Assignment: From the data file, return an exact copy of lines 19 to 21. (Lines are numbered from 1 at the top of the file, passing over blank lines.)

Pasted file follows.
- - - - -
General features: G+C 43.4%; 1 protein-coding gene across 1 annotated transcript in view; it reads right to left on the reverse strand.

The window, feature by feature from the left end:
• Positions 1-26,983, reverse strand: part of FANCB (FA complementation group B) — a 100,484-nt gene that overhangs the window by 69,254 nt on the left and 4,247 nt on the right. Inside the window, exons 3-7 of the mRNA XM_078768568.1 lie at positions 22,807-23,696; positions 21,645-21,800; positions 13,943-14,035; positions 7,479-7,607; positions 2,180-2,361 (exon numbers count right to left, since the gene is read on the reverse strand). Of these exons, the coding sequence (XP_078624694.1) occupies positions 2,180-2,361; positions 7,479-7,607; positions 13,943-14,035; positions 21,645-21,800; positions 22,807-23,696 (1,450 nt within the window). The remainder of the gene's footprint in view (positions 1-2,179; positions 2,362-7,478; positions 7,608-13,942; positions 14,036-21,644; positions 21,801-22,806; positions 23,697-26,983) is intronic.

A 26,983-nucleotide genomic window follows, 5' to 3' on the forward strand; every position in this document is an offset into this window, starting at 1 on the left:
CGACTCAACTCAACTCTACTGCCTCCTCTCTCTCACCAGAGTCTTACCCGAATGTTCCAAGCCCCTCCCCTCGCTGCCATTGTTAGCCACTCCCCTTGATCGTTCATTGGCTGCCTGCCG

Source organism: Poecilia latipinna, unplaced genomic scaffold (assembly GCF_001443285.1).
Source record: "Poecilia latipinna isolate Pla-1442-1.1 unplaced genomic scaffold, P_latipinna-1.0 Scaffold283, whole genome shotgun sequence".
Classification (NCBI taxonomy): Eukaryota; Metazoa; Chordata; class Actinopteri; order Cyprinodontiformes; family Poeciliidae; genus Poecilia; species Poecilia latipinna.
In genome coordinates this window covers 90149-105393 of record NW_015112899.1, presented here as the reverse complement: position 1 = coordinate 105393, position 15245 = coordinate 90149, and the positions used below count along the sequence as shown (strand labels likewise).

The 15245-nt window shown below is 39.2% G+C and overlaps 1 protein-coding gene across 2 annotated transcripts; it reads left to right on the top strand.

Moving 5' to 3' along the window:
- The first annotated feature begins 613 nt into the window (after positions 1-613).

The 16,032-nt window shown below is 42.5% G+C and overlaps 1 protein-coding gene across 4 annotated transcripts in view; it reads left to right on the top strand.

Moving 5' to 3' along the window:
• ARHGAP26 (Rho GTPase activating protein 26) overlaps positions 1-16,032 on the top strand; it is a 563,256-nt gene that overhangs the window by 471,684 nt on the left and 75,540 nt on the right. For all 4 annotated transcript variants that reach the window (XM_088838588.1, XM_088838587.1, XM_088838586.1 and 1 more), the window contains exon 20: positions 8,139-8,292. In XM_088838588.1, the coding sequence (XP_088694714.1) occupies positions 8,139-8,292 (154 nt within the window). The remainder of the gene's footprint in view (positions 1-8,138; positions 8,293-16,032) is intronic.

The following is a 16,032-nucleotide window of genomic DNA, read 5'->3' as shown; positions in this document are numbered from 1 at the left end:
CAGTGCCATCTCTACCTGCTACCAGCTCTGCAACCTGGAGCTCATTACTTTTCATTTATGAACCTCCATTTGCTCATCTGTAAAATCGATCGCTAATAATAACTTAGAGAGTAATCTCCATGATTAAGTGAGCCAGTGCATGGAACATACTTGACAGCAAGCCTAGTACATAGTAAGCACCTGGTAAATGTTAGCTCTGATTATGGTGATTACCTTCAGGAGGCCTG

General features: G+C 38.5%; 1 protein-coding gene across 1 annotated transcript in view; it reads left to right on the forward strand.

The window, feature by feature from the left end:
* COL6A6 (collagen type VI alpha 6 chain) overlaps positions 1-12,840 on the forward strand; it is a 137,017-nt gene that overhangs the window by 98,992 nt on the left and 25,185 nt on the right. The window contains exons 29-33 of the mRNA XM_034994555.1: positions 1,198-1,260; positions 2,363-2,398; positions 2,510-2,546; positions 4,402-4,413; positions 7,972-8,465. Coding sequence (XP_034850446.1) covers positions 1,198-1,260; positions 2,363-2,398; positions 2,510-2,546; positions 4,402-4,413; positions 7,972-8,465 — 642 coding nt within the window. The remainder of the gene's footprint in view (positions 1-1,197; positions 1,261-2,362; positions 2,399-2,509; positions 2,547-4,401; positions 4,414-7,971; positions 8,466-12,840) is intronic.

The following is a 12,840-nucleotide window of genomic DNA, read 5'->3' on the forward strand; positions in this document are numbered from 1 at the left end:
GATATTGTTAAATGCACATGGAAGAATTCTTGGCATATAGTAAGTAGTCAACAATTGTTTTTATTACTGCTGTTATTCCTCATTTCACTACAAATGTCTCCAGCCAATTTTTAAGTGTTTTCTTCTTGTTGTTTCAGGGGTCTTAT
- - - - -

The window, feature by feature from the left end:
* COL6A6 (collagen type VI alpha 6 chain) overlaps positions 1-12,840 on the forward strand; it is a 137,017-nt gene that overhangs the window by 98,992 nt on the left and 25,185 nt on the right. The window contains exons 29-33 of the mRNA XM_034994555.1: positions 1,198-1,260; positions 2,363-2,398; positions 2,510-2,546; positions 4,402-4,413; positions 7,972-8,465. Coding sequence (XP_034850446.1) covers positions 1,198-1,260; positions 2,363-2,398; positions 2,510-2,546; positions 4,402-4,413; positions 7,972-8,465 — 642 coding nt within the window. The remainder of the gene's footprint in view (positions 1-1,197; positions 1,261-2,362; positions 2,399-2,509; positions 2,547-4,401; positions 4,414-7,971; positions 8,466-12,840) is intronic.

The following is a 12,840-nucleotide window of genomic DNA, read 5'->3' on the forward strand; positions in this document are numbered from 1 at the left end: